A small but sig­nif­i­cant dis­cov­ery by Gary Gill­man: Michael Jack­son did use the exact phrase ‘craft brew­ery’ as ear­ly as 1982, with ref­er­enc to Tim­o­thy Tay­lor, in his 1982 Pock­et Beer Guide. We crawled all over this book when we were research­ing Brew Bri­tan­nia but did­n’t spot this, though we did give him cred­it (blame) for the phrase via a side­ways ref­er­ence to Bel­gian beer as arti­sanale in his 1977 World Guide to Beer.

RateBeer logo.

A nugget of news: Rate­Beer is now entire­ly owned by AB-InBev, which pre­vi­ous­ly took a minor­i­ty stake in the con­sumer beer log­ging and review­ing web­site.

A no smoking sign on a pub door.

We said a while ago that we intend­ed to resur­face the odd old­er bit of writ­ing in these round-ups. This week, it’s nov­el­ist Beryl Bain­bridge with an homage to George Orwell, imag­in­ing ‘The Eagle Over Water’ for the Guardian a decade ago, in 2009:

Mr Stone nev­er goes fur­ther than the plas­tic-topped table adja­cent to the gents; he has only one leg. Accord­ing to Mrs Moon, a Sat­ur­day bar­maid, he’s a vic­tim of pas­sion, not war. Fifty years ago, walk­ing to meet Dol­ly, his sweet­heart, he saw her across the road in the arms of a strange man. He ran for­ward imme­di­ate­ly, just as the Queen’s hors­es, en route to Regen­t’s Park, can­tered into Park­way. Dol­ly screamed; Mr Stone faint­ed; a horse named Infi­del stamped all over him. I’ve nev­er spo­ken to Mr Stone, or he to me. I did ask Mrs Moon if he and Dol­ly had got togeth­er again, but she said she’d nev­er both­ered to ask.

And, final­ly, a reminder that Evan Rail’s @Beer_In_Art exists and is very much worth a fol­low:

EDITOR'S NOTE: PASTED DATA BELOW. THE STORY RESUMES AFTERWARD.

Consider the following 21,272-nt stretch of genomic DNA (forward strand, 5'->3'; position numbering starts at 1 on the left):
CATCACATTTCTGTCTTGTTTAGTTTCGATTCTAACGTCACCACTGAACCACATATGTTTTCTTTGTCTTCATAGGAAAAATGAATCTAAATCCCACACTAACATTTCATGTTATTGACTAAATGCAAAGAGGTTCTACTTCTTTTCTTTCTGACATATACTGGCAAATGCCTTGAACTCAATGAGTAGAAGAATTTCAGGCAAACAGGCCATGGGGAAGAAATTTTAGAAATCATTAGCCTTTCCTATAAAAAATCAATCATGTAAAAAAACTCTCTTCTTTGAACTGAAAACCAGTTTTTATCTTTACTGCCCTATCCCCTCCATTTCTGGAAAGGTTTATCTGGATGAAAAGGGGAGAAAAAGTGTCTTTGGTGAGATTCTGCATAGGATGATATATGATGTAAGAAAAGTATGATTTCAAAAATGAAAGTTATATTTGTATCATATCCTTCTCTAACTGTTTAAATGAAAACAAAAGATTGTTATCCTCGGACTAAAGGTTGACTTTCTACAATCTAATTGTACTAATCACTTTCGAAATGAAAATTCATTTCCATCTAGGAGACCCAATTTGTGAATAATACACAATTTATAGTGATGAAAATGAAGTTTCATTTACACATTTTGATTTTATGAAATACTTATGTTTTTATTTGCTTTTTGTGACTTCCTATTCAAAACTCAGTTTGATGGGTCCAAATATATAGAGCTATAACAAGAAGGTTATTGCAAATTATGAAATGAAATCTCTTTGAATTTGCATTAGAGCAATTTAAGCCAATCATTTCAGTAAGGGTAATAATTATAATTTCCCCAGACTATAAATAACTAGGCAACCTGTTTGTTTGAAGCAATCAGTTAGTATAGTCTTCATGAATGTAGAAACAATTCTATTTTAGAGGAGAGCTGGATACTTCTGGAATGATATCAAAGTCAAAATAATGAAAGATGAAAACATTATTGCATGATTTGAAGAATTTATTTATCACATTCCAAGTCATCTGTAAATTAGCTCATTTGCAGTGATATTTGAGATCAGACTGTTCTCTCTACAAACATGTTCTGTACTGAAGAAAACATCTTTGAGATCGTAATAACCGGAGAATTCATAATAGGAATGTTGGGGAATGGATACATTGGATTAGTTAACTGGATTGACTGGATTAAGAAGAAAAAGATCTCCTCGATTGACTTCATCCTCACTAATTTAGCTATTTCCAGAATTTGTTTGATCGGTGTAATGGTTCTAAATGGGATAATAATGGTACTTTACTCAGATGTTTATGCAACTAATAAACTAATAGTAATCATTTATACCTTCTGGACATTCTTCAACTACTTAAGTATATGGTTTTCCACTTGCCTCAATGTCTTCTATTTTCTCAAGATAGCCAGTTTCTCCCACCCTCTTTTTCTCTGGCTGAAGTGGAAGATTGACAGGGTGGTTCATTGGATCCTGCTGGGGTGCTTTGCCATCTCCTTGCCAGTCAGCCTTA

Want more? Stan Hierony­mus posts links on Mon­day; Alan McLeod on Thurs­day.

3 thoughts on “News, Nuggets and Longreads 9 February 2019: London, Chuvashia, Viborg”

  1. Thanks B&B for pick­ing up on my find­ing. I added a com­ment to my post this morn­ing to reflect your dis­cus­sion a few years ago of cer­tain relat­ed terms in Michael Jack­son’s 1977 “The World Guide to Beer”.

    But just a point (as I expand there), to my knowl­edge Jack­son did not use the spe­cif­ic phrase, craft brew­ery (or craft brew­eries), in that 1977 book. He used “craft-brew­ing” and “craft ‑brew­ers” in rela­tion to small Bel­gian and French brew­eries, but not craft brew­ery.

    1. Yes, just look­ing at my 1977 copy of Jack­son’s book. On page 133 he sats: “As small busi­ness­es, Bel­gium’s craft brew­ers have proved to be com­mer­cial­ly vul­ner­a­ble.…”

  2. gen­er­al­ly from peo­ple with enough time to be dis­cussing the idea with me in a pub in mid-after­noon


    There are two kinds of peo­ple, I think – those (most of us) who gen­er­al­ly feel they’re “too busy” get­ting on with their lives to take on any­thing that would occu­py more than one evening a week; and those who think evenings & week­ends are there to be busy in, and ordi­nary social & leisure activ­i­ties are there for when you’ve got noth­ing else on. If you can’t lay your hands on of the sec­ond type of peo­ple, organ­is­ing any­thing is an uphill strug­gle.